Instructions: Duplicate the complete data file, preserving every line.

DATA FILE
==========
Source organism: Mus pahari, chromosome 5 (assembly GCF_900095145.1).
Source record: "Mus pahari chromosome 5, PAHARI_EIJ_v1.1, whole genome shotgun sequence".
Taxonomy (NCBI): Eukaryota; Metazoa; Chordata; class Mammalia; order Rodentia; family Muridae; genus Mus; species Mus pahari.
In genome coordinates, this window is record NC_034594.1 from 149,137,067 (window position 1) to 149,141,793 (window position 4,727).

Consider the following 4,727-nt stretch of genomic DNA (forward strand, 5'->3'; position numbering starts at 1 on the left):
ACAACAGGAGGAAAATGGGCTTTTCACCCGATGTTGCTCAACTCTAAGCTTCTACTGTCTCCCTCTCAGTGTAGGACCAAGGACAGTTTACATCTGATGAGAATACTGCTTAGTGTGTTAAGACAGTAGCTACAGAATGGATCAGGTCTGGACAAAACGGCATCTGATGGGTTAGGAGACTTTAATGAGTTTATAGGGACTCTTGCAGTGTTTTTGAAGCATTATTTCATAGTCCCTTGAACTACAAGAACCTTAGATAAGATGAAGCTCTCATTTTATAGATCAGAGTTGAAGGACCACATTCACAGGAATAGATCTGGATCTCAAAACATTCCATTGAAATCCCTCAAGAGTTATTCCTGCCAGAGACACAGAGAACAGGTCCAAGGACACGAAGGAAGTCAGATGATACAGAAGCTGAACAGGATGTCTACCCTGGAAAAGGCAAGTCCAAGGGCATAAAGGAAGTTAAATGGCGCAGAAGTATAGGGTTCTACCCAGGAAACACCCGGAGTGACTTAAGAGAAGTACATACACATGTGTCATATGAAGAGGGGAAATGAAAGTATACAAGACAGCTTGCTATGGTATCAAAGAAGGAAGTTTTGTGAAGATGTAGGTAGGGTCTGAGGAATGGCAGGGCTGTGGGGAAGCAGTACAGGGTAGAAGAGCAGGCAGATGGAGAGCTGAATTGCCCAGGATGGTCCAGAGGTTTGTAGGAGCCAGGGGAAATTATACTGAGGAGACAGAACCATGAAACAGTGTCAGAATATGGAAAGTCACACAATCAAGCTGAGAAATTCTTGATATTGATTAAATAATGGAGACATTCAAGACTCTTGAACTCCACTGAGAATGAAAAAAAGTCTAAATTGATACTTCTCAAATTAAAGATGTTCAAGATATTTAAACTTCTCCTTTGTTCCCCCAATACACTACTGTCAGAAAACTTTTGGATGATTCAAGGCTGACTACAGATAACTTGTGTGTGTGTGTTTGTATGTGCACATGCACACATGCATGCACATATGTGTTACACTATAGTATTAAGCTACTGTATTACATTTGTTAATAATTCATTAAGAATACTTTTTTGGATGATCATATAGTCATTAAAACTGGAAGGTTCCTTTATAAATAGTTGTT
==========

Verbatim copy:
Source organism: Mus pahari, chromosome 5 (assembly GCF_900095145.1).
Source record: "Mus pahari chromosome 5, PAHARI_EIJ_v1.1, whole genome shotgun sequence".
Taxonomy (NCBI): Eukaryota; Metazoa; Chordata; class Mammalia; order Rodentia; family Muridae; genus Mus; species Mus pahari.
In genome coordinates, this window is record NC_034594.1 from 149,137,067 (window position 1) to 149,141,793 (window position 4,727).

Consider the following 4,727-nt stretch of genomic DNA (forward strand, 5'->3'; position numbering starts at 1 on the left):
ACAACAGGAGGAAAATGGGCTTTTCACCCGATGTTGCTCAACTCTAAGCTTCTACTGTCTCCCTCTCAGTGTAGGACCAAGGACAGTTTACATCTGATGAGAATACTGCTTAGTGTGTTAAGACAGTAGCTACAGAATGGATCAGGTCTGGACAAAACGGCATCTGATGGGTTAGGAGACTTTAATGAGTTTATAGGGACTCTTGCAGTGTTTTTGAAGCATTATTTCATAGTCCCTTGAACTACAAGAACCTTAGATAAGATGAAGCTCTCATTTTATAGATCAGAGTTGAAGGACCACATTCACAGGAATAGATCTGGATCTCAAAACATTCCATTGAAATCCCTCAAGAGTTATTCCTGCCAGAGACACAGAGAACAGGTCCAAGGACACGAAGGAAGTCAGATGATACAGAAGCTGAACAGGATGTCTACCCTGGAAAAGGCAAGTCCAAGGGCATAAAGGAAGTTAAATGGCGCAGAAGTATAGGGTTCTACCCAGGAAACACCCGGAGTGACTTAAGAGAAGTACATACACATGTGTCATATGAAGAGGGGAAATGAAAGTATACAAGACAGCTTGCTATGGTATCAAAGAAGGAAGTTTTGTGAAGATGTAGGTAGGGTCTGAGGAATGGCAGGGCTGTGGGGAAGCAGTACAGGGTAGAAGAGCAGGCAGATGGAGAGCTGAATTGCCCAGGATGGTCCAGAGGTTTGTAGGAGCCAGGGGAAATTATACTGAGGAGACAGAACCATGAAACAGTGTCAGAATATGGAAAGTCACACAATCAAGCTGAGAAATTCTTGATATTGATTAAATAATGGAGACATTCAAGACTCTTGAACTCCACTGAGAATGAAAAAAAGTCTAAATTGATACTTCTCAAATTAAAGATGTTCAAGATATTTAAACTTCTCCTTTGTTCCCCCAATACACTACTGTCAGAAAACTTTTGGATGATTCAAGGCTGACTACAGATAACTTGTGTGTGTGTGTTTGTATGTGCACATGCACACATGCATGCACATATGTGTTACACTATAGTATTAAGCTACTGTATTACATTTGTTAATAATTCATTAAGAATACTTTTTTGGATGATCATATAGTCATTAAAACTGGAAGGTTCCTTTATAAATAGTTGTT